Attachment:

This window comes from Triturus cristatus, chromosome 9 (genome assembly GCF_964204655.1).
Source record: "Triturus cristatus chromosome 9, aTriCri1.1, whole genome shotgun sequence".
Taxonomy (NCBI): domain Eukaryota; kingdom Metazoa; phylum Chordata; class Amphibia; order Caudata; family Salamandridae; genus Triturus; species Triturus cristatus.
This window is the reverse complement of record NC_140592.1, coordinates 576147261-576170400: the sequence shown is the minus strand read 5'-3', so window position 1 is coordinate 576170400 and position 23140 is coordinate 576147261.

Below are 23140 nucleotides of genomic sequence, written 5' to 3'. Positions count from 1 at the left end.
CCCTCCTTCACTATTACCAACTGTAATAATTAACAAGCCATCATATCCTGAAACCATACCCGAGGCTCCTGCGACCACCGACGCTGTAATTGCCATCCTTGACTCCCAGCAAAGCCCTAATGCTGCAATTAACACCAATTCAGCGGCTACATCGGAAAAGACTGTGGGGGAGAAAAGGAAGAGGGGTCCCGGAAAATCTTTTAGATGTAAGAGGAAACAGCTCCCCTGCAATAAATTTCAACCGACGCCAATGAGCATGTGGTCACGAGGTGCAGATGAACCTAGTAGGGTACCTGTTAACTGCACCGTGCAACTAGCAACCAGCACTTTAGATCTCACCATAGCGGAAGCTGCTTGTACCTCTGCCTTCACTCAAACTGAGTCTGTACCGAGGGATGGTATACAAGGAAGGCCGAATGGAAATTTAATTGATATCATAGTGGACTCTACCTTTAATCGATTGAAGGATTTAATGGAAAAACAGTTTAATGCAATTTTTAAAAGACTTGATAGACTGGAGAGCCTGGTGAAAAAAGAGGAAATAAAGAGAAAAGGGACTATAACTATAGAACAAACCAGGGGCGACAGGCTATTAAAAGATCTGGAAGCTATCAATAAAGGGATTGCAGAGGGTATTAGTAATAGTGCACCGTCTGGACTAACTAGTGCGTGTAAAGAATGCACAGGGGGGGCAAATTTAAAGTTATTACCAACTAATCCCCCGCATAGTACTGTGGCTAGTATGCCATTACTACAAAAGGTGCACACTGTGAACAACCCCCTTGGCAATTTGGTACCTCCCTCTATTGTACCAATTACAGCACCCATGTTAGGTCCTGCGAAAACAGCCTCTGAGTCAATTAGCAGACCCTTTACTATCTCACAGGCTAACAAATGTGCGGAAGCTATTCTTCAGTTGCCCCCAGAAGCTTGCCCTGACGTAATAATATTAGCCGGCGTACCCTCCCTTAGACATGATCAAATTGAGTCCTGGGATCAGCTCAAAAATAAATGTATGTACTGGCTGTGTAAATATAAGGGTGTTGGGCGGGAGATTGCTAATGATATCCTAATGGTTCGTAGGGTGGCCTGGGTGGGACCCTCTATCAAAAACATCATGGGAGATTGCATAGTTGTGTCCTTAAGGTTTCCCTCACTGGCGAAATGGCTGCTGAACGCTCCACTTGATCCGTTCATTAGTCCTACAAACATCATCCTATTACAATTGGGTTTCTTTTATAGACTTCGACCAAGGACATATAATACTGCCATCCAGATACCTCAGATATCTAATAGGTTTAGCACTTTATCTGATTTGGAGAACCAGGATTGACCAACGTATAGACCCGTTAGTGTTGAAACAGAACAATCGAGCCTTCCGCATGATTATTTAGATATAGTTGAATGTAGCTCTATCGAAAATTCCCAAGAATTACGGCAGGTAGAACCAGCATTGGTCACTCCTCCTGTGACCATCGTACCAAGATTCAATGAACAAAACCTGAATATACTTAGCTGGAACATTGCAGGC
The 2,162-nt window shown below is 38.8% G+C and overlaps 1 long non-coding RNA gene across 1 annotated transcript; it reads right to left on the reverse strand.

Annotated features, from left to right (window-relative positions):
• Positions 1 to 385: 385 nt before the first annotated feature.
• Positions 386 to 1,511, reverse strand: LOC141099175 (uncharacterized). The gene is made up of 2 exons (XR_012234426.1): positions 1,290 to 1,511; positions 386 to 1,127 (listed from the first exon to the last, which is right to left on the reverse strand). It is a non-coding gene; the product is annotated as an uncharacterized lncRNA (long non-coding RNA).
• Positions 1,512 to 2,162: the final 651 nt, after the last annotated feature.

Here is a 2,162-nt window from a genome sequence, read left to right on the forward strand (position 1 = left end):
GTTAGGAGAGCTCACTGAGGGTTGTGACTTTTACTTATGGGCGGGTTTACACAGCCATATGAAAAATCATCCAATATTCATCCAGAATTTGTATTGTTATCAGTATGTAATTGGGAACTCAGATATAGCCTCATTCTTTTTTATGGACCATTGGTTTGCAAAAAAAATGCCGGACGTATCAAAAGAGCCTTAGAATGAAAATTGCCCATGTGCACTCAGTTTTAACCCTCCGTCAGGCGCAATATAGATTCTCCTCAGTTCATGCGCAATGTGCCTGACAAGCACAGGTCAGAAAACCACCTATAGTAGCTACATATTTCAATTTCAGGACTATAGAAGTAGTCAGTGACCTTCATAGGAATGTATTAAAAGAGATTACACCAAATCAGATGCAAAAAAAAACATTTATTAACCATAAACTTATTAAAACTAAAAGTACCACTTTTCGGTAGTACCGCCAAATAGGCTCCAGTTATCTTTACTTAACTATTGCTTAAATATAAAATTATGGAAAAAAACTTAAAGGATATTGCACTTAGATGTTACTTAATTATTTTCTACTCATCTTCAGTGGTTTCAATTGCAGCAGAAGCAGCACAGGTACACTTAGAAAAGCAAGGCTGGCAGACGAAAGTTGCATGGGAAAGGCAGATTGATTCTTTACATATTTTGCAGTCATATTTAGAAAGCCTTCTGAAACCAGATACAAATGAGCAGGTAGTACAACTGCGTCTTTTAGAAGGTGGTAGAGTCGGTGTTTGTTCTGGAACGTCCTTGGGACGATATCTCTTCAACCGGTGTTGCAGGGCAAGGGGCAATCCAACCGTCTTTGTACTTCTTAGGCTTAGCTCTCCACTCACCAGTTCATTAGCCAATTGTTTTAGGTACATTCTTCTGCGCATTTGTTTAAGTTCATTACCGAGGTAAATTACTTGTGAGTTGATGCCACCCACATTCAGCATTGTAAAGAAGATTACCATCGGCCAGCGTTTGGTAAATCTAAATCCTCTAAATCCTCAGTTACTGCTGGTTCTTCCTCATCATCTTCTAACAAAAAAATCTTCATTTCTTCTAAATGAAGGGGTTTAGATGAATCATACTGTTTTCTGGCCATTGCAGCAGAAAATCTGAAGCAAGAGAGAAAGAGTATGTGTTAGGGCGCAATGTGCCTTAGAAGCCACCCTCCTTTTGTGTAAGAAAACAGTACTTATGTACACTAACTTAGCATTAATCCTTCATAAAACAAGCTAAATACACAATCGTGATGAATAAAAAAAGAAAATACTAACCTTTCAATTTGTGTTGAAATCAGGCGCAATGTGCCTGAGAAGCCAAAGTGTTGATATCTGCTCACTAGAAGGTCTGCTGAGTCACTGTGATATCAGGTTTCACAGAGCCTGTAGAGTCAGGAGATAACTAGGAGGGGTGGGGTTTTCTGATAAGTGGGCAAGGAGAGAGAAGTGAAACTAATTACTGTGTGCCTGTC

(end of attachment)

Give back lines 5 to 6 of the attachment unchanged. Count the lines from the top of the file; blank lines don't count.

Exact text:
Below are 23140 nucleotides of genomic sequence, written 5' to 3'. Positions count from 1 at the left end.
CCCTCCTTCACTATTACCAACTGTAATAATTAACAAGCCATCATATCCTGAAACCATACCCGAGGCTCCTGCGACCACCGACGCTGTAATTGCCATCCTTGACTCCCAGCAAAGCCCTAATGCTGCAATTAACACCAATTCAGCGGCTACATCGGAAAAGACTGTGGGGGAGAAAAGGAAGAGGGGTCCCGGAAAATCTTTTAGATGTAAGAGGAAACAGCTCCCCTGCAATAAATTTCAACCGACGCCAATGAGCATGTGGTCACGAGGTGCAGATGAACCTAGTAGGGTACCTGTTAACTGCACCGTGCAACTAGCAACCAGCACTTTAGATCTCACCATAGCGGAAGCTGCTTGTACCTCTGCCTTCACTCAAACTGAGTCTGTACCGAGGGATGGTATACAAGGAAGGCCGAATGGAAATTTAATTGATATCATAGTGGACTCTACCTTTAATCGATTGAAGGATTTAATGGAAAAACAGTTTAATGCAATTTTTAAAAGACTTGATAGACTGGAGAGCCTGGTGAAAAAAGAGGAAATAAAGAGAAAAGGGACTATAACTATAGAACAAACCAGGGGCGACAGGCTATTAAAAGATCTGGAAGCTATCAATAAAGGGATTGCAGAGGGTATTAGTAATAGTGCACCGTCTGGACTAACTAGTGCGTGTAAAGAATGCACAGGGGGGGCAAATTTAAAGTTATTACCAACTAATCCCCCGCATAGTACTGTGGCTAGTATGCCATTACTACAAAAGGTGCACACTGTGAACAACCCCCTTGGCAATTTGGTACCTCCCTCTATTGTACCAATTACAGCACCCATGTTAGGTCCTGCGAAAACAGCCTCTGAGTCAATTAGCAGACCCTTTACTATCTCACAGGCTAACAAATGTGCGGAAGCTATTCTTCAGTTGCCCCCAGAAGCTTGCCCTGACGTAATAATATTAGCCGGCGTACCCTCCCTTAGACATGATCAAATTGAGTCCTGGGATCAGCTCAAAAATAAATGTATGTACTGGCTGTGTAAATATAAGGGTGTTGGGCGGGAGATTGCTAATGATATCCTAATGGTTCGTAGGGTGGCCTGGGTGGGACCCTCTATCAAAAACATCATGGGAGATTGCATAGTTGTGTCCTTAAGGTTTCCCTCACTGGCGAAATGGCTGCTGAACGCTCCACTTGATCCGTTCATTAGTCCTACAAACATCATCCTATTACAATTGGGTTTCTTTTATAGACTTCGACCAAGGACATATAATACTGCCATCCAGATACCTCAGATATCTAATAGGTTTAGCACTTTATCTGATTTGGAGAACCAGGATTGACCAACGTATAGACCCGTTAGTGTTGAAACAGAACAATCGAGCCTTCCGCATGATTATTTAGATATAGTTGAATGTAGCTCTATCGAAAATTCCCAAGAATTACGGCAGGTAGAACCAGCATTGGTCACTCCTCCTGTGACCATCGTACCAAGATTCAATGAACAAAACCTGAATATACTTAGCTGGAACATTGCAGGC